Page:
Melina Matsoukas On The Black Justice Message Of 'Queen & Slim' And Why Daniel Kaluuya Is 'Our Sidney Poitier'
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Film , Interviews

Melina Matsoukas On The Black Justice Message Of 'Queen & Slim' And Why Daniel Kaluuya Is 'Our Sidney Poitier'

It's freezing cold in Cleveland, Ohio, when Queen & Slim's titular characters Queen (Jodie Turner-Smith) and Slim (Daniel Kaluuya) go on a forgettable first date from Tinder. But as Slim drives Queen home to presumably never speak again, Slim is pulled over by a bully with a badge who changes the course of their lives forever. On the run for their lives, Queen and Slim fall in love and try to clear their names. That's the premise of the director Melina Matsoukas' feature film debut penned by Lena Waithe.

After watching the trailer and the first 15 minutes of the film with Matsoukas in a theater on the Universal lot, Shadow And Act joined other journalists for a Q&A with the Formation and Insecure director.

"I think the largest thing I want people to get out [Queen & Slim] is to create that dialogue, to have people talking about both sides, to change the political climate that we’re in, in some way," Matsoukas told Shadow And Act of why the film flips the roles and has Slim kill the aggressive cop instead of the other way around. "You know so I think obviously there’s gonna be people on on both sides of this narrative and hopefully most are on the right side of history and we’re part of like changing that narrative into a space that has justice for Black people," she said.

Queen is also a civil rights attorney with a focus on saving people from death row. In addition to addressing the legality of the death penalty in the United States, Matsoukas also shared that there are many other themes she addresses in the film.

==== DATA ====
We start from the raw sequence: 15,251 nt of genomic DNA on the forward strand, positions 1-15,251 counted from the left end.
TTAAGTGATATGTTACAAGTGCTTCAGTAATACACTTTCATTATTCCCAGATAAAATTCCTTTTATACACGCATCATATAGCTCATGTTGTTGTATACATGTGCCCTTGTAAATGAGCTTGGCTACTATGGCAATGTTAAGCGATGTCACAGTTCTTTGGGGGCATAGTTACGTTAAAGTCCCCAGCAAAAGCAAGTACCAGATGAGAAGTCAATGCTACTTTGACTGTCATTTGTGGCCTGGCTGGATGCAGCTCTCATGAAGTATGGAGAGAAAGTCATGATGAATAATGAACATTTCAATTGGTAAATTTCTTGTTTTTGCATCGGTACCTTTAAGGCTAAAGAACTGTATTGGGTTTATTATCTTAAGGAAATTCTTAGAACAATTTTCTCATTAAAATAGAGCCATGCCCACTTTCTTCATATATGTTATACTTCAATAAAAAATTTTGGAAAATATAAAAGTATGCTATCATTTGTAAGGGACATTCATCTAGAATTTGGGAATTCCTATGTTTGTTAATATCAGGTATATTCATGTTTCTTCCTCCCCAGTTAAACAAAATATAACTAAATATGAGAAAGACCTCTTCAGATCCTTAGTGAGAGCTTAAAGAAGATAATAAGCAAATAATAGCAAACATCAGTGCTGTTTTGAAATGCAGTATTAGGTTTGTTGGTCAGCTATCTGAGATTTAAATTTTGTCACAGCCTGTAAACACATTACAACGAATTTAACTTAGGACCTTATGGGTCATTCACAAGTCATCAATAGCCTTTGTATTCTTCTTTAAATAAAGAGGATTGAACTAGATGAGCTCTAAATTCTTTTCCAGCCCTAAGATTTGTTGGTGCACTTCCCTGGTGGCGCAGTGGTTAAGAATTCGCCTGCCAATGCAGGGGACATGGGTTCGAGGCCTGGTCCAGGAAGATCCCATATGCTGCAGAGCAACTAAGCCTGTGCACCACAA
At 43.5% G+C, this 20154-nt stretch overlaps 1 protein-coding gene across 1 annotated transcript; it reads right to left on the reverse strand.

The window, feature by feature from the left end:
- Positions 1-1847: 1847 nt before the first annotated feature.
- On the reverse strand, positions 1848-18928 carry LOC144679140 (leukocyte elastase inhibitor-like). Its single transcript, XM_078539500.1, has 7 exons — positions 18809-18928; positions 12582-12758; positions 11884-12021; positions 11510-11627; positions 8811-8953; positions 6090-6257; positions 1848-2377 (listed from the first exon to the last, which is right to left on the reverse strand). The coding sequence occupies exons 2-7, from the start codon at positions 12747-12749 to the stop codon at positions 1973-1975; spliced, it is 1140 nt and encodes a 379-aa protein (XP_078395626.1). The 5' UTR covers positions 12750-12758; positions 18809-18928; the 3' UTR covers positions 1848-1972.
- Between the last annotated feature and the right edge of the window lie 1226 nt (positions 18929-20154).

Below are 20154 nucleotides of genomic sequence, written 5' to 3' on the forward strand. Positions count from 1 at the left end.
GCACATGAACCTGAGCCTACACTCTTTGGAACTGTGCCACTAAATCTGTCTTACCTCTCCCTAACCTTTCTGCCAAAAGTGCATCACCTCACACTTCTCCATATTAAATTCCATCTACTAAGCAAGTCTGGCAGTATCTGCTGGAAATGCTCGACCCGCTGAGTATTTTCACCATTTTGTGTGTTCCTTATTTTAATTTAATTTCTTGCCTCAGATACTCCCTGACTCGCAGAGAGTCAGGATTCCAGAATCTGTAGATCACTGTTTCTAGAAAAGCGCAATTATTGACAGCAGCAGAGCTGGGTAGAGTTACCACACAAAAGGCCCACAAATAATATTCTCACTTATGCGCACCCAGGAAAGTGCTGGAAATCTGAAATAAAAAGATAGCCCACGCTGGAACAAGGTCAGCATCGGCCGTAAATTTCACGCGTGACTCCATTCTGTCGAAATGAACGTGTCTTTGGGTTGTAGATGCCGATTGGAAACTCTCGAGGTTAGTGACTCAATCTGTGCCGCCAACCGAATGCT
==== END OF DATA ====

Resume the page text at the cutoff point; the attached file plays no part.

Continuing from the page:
"Love is definitely one, police brutality is another theme. You know, we created this film to honor those Black lives -  people who have lost their lives, because of police brutality and and try to bring that conversation to the table. But also the main theme is love," Matsoukas said. "I love the backdrop of our social -  our racial climate for this story because it makes it contemporary, but that’s really the main theme is is Black love and how in our unity as Black people thats our best power fight against injustice to fight against oppression."

In the trailer for the film, Queen's uncle calls the two fugitives "Bonnie and Clyde." As to whether that iconic duo was the basis for this film, she said:

I just read an article about Black love stories being based on kinda white archetypes and how nothing can kinda ever be our own and so like yes the uncle calls them the "Black Bonnie and Clyde," but that’s not really who they are. A lot of my references and influences come from Black culture just because thats who I am. One of them is actually from one of the best filmmakers I know Hype Williams, who was an amazing, hip hop music video director in the nineties and I had never seen Black people shot in the way and captured in the most beautiful way that he he was able to do."